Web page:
Textbook analysis tells us that in a competitive labor market, the introduction of a minimum wage above the competitive equilibrium wage will cause unemployment. This paper makes three contributions to the basic theory of the minimum wage. First, we analyze the effects of a higher minimum wage in terms of poverty rather than in terms of unemployment. Second, we extend the standard textbook model to allow for income-sharing between employed and unemployed persons in society. Third, we extend the basic model to deal with income sharing within families. We find that there are situations in which a higher minimum wage raises poverty, others where it reduces poverty, and yet others in which poverty is unchanged. We characterize precisely how the poverty effect depends on four parameters: the degree of poverty aversion, the elasticity of labor demand, the ratio of the minimum wage to the poverty line, and the extent of income-sharing. Thus, shifting the perspective from unemployment to poverty leads to a considerable enrichment of the theory of the minimum wage.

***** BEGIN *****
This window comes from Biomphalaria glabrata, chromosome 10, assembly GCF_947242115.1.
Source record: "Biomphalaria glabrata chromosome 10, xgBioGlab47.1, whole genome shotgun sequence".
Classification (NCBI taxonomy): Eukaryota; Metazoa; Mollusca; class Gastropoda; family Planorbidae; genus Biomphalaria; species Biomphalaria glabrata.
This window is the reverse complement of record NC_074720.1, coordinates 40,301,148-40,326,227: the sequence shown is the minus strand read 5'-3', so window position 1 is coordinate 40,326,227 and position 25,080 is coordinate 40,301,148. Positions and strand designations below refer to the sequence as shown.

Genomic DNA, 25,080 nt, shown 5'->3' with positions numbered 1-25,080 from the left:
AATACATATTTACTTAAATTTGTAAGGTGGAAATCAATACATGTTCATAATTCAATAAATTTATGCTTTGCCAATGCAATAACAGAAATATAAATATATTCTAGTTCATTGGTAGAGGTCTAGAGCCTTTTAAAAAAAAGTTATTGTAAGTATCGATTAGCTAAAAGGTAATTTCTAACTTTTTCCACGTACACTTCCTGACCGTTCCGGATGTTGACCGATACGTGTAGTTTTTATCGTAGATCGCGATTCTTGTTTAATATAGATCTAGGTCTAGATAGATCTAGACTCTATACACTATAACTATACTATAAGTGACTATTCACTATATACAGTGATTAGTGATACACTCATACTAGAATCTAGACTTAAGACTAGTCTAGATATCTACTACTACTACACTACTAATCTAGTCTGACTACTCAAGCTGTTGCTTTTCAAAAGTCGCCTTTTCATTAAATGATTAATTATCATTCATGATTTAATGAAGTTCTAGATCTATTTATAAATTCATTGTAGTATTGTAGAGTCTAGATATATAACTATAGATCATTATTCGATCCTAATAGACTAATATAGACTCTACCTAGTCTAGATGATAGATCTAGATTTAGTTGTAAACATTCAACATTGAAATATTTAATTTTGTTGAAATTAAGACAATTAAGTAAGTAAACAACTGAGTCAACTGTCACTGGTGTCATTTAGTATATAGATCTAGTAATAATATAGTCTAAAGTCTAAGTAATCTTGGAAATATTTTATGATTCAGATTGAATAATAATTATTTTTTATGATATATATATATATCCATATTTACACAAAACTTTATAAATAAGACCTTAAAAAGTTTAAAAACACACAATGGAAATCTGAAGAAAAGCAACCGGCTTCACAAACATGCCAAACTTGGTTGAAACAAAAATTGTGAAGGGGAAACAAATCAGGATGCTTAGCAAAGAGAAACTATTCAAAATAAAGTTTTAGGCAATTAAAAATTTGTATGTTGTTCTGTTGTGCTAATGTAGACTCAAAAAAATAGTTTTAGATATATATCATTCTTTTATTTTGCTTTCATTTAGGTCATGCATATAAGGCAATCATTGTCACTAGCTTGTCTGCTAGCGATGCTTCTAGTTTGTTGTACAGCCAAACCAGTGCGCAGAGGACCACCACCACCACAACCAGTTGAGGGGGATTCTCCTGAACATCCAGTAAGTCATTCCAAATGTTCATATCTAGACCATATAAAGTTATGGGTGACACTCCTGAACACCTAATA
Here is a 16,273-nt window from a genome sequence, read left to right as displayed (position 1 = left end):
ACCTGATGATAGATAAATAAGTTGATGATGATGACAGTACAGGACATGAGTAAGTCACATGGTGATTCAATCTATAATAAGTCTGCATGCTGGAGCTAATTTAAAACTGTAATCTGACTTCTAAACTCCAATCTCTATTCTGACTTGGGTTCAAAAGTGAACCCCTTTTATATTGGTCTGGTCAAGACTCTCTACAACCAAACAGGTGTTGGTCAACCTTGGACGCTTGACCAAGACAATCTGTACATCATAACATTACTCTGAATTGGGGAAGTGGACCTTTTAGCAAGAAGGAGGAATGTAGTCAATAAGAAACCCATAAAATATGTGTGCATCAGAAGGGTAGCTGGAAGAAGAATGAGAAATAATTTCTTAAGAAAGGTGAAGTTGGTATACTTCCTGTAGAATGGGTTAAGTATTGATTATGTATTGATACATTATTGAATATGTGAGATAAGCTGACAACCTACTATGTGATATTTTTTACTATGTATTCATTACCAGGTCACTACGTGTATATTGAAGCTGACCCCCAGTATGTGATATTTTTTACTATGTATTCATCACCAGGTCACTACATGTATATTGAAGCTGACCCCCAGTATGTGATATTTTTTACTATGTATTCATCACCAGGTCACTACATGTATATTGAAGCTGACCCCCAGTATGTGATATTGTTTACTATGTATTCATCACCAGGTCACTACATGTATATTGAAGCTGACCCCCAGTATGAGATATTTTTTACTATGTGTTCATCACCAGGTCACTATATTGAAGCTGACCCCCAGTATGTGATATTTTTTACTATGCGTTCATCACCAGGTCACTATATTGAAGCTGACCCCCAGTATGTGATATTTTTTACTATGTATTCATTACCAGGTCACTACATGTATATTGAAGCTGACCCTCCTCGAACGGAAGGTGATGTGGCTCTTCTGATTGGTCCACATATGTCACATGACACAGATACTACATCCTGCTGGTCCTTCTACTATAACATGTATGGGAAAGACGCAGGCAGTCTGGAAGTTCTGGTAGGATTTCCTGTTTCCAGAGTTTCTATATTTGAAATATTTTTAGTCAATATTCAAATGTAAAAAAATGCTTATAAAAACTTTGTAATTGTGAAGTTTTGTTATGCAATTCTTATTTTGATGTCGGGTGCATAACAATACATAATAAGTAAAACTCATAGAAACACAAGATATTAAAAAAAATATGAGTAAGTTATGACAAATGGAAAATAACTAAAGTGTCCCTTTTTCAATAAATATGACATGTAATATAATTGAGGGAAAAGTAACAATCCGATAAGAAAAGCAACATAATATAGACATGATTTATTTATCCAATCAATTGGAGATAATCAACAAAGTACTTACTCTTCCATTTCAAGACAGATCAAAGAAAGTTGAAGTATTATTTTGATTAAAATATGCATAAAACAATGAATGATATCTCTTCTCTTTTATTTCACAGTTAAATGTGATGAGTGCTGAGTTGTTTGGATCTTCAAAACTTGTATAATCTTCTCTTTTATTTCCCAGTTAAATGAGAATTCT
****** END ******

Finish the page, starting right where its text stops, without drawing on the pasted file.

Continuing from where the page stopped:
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Fields, G.S., Kanbur, R. Minimum wages and poverty with income-sharing. J Econ Inequal 5, 135–147 (2007). https://doi.org/10.1007/s10888-006-9037-5
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